Case #131 - A knife in the chest

Aimie spoke of the issue of security. She had fear, and sometimes anxiety about catastrophic things happening. I asked for an example. Her daughter was new to primary school. Aimie made sure that the teacher knew to show her daughter the playground, as she was not familiar with where things were. Aimie was quite anxious that her daughter would know where to go, and waited until the play time, when she saw another man, not the teacher, leading her daughter onto the playground. This brought up great fears in her. She approached the man, and found everything was ok. Nothing bad had happened. But there was a deep pain in her chest the whole day. I asked her about the feeling - she said it was like a knife scratching on her heart. In Gestalt style, I had asked about this in the present, and she showed me the place on her chest she felt this.

Clearly such intense emotions were connected to something deep. Nothing bad had happened in her adult life, to her, or her child. Her life was happy and settled. Then she spoke of having been left with her grandmother between the ages of 1- 4. During that time, she only saw her mother a few times. Then she went to live with her parents again.

Again, there was the pain in her chest as she was talking about this. She had some some psychoanalysis, and so had gone into addressing this trauma. Yet, the feeling was still very real, palpable, and overwhelming. She understood about the topic. But the feelings were the issue. So I asked her to show on my chest, the feelings in her chest. This was because she was deeply caught in the feelings, they were locked inside her, and clearly had not been released. So she ‘cut’ my chest with the ‘knife’ of her hand. Now her feelings started to move. She shook, she trembled, she cried. She said she felt hate. I encouraged this.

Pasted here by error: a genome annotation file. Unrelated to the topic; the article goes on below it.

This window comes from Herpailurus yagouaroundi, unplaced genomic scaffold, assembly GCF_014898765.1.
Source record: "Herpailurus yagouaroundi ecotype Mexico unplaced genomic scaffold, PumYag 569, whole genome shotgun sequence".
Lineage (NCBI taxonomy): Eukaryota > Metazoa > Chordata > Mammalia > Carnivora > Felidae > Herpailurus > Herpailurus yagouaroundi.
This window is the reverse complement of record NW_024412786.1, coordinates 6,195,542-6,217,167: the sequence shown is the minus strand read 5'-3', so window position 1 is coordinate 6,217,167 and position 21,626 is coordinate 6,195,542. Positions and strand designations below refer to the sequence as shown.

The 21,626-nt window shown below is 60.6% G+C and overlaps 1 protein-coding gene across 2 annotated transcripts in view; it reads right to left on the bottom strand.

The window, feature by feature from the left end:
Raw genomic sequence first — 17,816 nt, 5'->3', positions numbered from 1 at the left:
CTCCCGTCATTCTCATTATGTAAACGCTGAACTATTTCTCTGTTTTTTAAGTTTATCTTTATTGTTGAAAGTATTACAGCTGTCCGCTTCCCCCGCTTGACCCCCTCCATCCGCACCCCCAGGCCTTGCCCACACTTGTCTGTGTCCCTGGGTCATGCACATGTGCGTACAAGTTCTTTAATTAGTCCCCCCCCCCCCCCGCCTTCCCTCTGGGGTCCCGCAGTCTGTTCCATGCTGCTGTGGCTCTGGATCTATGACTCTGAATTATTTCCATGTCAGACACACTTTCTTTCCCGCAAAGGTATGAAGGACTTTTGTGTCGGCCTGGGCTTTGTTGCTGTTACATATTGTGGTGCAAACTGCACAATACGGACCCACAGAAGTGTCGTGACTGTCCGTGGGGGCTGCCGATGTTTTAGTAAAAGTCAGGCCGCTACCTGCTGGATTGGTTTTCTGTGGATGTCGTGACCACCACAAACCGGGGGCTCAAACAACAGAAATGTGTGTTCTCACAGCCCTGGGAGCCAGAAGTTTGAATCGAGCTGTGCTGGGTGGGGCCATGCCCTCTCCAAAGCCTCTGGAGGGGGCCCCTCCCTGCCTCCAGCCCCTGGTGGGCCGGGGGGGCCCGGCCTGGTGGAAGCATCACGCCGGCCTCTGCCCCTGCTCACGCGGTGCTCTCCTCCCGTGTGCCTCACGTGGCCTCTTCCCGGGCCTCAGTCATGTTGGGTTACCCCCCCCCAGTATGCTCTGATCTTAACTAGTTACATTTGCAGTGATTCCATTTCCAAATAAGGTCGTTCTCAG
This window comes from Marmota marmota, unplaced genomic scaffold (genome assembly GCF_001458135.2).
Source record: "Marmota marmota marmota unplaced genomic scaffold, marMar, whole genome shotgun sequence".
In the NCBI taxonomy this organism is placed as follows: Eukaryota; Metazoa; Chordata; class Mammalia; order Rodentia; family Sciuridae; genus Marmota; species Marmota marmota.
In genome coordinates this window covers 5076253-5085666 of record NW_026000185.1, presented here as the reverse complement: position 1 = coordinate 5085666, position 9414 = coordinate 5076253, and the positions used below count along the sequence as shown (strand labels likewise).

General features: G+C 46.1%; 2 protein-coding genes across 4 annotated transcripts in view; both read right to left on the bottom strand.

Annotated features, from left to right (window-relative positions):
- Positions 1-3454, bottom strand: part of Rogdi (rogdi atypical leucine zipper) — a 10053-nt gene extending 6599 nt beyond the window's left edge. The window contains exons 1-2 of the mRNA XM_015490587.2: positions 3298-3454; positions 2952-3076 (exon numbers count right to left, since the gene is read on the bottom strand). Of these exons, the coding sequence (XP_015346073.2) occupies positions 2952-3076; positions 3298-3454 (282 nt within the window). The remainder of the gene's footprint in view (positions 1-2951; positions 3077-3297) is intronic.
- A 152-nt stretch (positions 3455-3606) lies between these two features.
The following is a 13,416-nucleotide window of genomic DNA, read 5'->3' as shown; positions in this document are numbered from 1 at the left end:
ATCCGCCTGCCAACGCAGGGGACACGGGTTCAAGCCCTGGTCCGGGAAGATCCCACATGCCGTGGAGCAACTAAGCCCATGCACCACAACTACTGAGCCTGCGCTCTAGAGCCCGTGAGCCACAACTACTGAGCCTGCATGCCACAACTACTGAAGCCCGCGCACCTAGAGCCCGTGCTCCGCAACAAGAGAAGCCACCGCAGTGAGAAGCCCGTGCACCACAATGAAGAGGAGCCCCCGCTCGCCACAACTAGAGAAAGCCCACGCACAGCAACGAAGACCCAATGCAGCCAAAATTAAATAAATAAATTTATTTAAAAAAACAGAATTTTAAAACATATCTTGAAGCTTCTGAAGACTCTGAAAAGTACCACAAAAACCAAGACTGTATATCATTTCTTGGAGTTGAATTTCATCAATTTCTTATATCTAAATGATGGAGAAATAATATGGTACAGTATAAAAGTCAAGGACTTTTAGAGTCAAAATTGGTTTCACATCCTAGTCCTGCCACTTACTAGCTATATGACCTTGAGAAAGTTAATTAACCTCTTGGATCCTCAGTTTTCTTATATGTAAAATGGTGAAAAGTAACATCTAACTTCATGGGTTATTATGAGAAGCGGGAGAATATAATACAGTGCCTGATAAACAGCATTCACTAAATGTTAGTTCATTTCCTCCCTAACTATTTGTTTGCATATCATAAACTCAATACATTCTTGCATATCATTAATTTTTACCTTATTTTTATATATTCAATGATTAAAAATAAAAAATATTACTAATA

Then she said - ‘but I understand, my parents didn’t mean badly’. This was the ‘insight’ she had got from her self reflection, and previous analytic work. But though it produced some measure of understanding, and perhaps a level of calming, it clearly did not address the visceral feelings that were present. So I encouraged her to feel the hate, and express it to me, as if I was the caregiver. This gave her permission, and allowed her to move it out, rather than keep it in. I legitimated her hate - the conclusion of a lot of deeply stored pain. I tracked her feelings. Next she felt pain in her heart, then her stomach ached, and was shaky. Her face was shaky. I encouraged all these feelings. I gave her a lot of understanding - "you were left, and even though your grandmother took good care of you, this was devastating for a 1 year old, and impossible to grasp or digest. It’s natural that you have all sorts of feelings of fear, loss, anger.”

Then (with her permission), I put one hand on her stomach, and one on her back, opposite the stomach. I felt her shaky feelings, and palpated, in rhythm, emphasising them. She started to cry more fully, cry out. She had locked these feelings in for so long, she needed some help in being able to release them. I invited her to hold onto me physically. As she did so, she said,“don’t leave me. I will be an obedient girl.” Clearly she had, as children do, blamed herself, and tried to internally bargain, hoping that by doing as she was told, her mother would return. Again, I gave her understanding for this position. At the same time, I invited again the hate feelings - the unexpressed opposite of the bargaining.

Again she took a ‘compassion’ position for her parents. I acknowledged the adult understanding she had, but again, invited her into the feelings, and to press my chest with the ‘knife’. She did this, and was able to cry out, and speak her anger and hate. Then she became dizzy. This was a sign she had released a lot of energy, and now needed to integrate it. There is no point continuing to release energy unless it is integrated into the body. She was unused to such a release. So I brought her back into the present. Her arms felt weak. Her back was a bit sore. I contextualised this by talking about her early efforts to ‘reach out’, finally giving up. Again a wave of emotion came over her. Again she got dizzy. I walked with her around the room, getting her fully into her body, getting her to look around, come into the present.

She reported feeling very light and clear in her body, in ways she could not remember.

Posted by Steve Vinay Gunther